• Importing an old NK2 will not add addresses to the Suggested Contacts folder – it adds them to the autocomplete cache. (Use the importnk2 startup switch.)

Suggested Contacts was created as a response to the requests for the ability to automatically add addresses you send mail to, to the contacts folder. It also answers a problem with the autocomplete cache: many users were using it as an address book and not saving contacts to their Contacts folder. If the autocomplete cache was corrupt, the user lost all of their addresses.

Rather than pollute the contacts folder with contacts users may not want to save, Outlook saves them in a new folder. If you receive a message from someone (and replied) but forgot to create a contact for them, you can go into Suggested Contacts folder and drag or move the contact to your Contacts folder.

If you open the mailbox on, or move the pst to, another computer, you’ll have the addresses available to you.

In my experience, Outlook isn’t real good at figuring out if a contact exists, so it errs on the side of creating contacts – as a result, you might find duplicates in the folder. More than a few people opened the Suggested Contacts copy of an contact thought Outlook was deleting mailing addresses and phone numbers from contacts, only to discover they were looking at the contact saved to Suggested Contacts.

If you don’t want to use Suggested Contacts you can disable the feature. Go to File, Options, Contacts and uncheck the option to “Automatically create Outlook contacts for recipients that do not belong to an Outlook Address Book”. You’ll need to delete the contacts already in Suggested Contacts. (Clear the autocomplete cache or disable it from the Mail section –autocomplete options are near the bottom of the dialog.)

Outlook uses the long date format set in Windows for date formatting in the calendar, both onscreen and in printouts. For example, if you want to include the day of the week on printed calendars or display the full name of the month above the navigation calendars, check your long date format in Control Panel’s Region and Language applet.

You can make your own date formats if you don’t care for any of the defaults – open the Region and Language applet and click Additional Settings, then the Date tab. Type the new format in the field, using d or dd for date,  ddd or dddd for day of the week, M, MM, MMM, or MMMM for month and yy or yyyy for year. You can use period, space, comma, slash or dash for separators (possibly other characters).

Note: the date format used for sent & received fields in the message list is set in Format Columns. Right click on the row of field names and choose Format Columns – if its not an option, choose Custom (older versions) or View settings (Outlook 2010).

We get a lot of questions about “broken” follow up – there is only one follow up option – a basic flag -  and reminders aren’t available for it.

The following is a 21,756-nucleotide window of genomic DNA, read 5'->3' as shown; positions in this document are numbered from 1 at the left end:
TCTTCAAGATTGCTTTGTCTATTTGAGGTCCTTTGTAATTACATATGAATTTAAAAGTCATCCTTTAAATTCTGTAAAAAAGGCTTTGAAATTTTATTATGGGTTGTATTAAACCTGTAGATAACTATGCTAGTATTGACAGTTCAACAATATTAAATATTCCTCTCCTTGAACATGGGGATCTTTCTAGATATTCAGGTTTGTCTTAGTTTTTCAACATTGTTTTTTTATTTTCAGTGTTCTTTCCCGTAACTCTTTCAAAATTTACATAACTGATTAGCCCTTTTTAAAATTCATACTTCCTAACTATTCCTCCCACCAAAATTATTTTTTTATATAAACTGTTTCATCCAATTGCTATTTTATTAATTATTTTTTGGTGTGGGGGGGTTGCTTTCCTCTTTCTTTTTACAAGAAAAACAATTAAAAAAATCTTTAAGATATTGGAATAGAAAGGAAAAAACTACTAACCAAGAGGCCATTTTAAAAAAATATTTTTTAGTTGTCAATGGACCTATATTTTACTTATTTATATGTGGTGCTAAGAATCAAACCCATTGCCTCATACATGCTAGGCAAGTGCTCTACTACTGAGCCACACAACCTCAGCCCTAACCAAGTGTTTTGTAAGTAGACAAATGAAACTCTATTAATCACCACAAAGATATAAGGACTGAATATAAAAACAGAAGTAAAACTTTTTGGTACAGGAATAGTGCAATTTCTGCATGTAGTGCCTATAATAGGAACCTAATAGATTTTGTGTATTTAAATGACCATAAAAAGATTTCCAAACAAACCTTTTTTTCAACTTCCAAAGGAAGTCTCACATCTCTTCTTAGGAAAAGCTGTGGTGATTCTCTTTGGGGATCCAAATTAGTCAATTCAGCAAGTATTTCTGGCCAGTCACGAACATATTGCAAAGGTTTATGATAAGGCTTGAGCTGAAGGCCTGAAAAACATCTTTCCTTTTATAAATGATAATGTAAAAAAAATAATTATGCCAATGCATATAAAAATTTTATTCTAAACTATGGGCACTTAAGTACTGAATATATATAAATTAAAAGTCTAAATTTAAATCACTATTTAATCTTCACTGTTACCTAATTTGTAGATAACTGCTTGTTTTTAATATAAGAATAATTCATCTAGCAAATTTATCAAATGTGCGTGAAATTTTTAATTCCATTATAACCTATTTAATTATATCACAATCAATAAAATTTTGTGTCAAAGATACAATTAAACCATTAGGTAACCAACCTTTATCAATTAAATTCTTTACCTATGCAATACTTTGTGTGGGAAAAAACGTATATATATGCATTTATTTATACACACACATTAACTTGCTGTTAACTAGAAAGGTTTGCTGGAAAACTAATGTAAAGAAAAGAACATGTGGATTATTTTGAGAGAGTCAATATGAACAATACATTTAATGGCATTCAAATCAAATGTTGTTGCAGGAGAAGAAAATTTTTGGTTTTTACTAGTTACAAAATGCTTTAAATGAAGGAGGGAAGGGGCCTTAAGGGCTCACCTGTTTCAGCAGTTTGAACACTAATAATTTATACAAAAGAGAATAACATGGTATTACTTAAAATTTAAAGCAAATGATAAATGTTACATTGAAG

Follow up is not broken, its just not supported for IMAP accounts. You’ll have the full range of follow up flags and can set reminders if you move the items to a local pst.

All other account types (POP3, Outlook Connector, and Exchange) support the full range of follow up flags and reminders.  

A user asked “In XP you can go to the Outlook property box, delete “/recycle” from the end of the target address and be able to open up multiple copies of Outlook so you can have instances of mail, calendar, contacts, etc., open simultaneously. How do you do this in Outlook 2010 on Windows 7?”

Outlook 2010’s shortcuts don’t use the /recycle switch so you can select any link to open a new Outlook window.  Also, rather than use a shortcut, you can right click on any folder in Outlook and choose Open in New window (in any version).

If you use multiple windows all the time, always close Outlook using the File, Exit command and the next time you open it, it will open multiple windows.  When you close windows using the X button, Outlook reopens in one window.

In addition to the methods above, you can use any of the following methods.

Click the Outlook shortcut on the Start, All Programs menu (pin Outlook to the start menu to make it easier to find).

Find Outlook.exe, right click on it and create a new shortcut (Windows will create it on the desktop).  Or right click on the desktop and choose New, Shortcut and browse to Outlook.exe. Once you create the shortcut, you can copy it and add switches to the shortcut properties – you can open different folders with each shortcut.

To open different folders with a shortcut, use the /select foldername switch, where foldername is the name of the folder. (Include the folder’s path if opening a subfolder).
Examples:
Outlook /select outlook:calendar  
outlook /select “outlook:Inbox\Old Messages”

Note that these methods work with all versions of Outlook, in all versions of Windows.
Windows7 and Vista users have another method: type outlook in the Start menu’s Search field and press Enter.

A visitor to Outlook Forums wanted to know how to “import photos directly into Outlook through some type of script. The photos are named by last name then first name.”

You can use VBA to do this in Outlook 2007 and Outlook 2010. Code and instructions are at

Batch Import Photos into Outlook Contacts http://www.slipstick.com/contacts/contact_photo.asp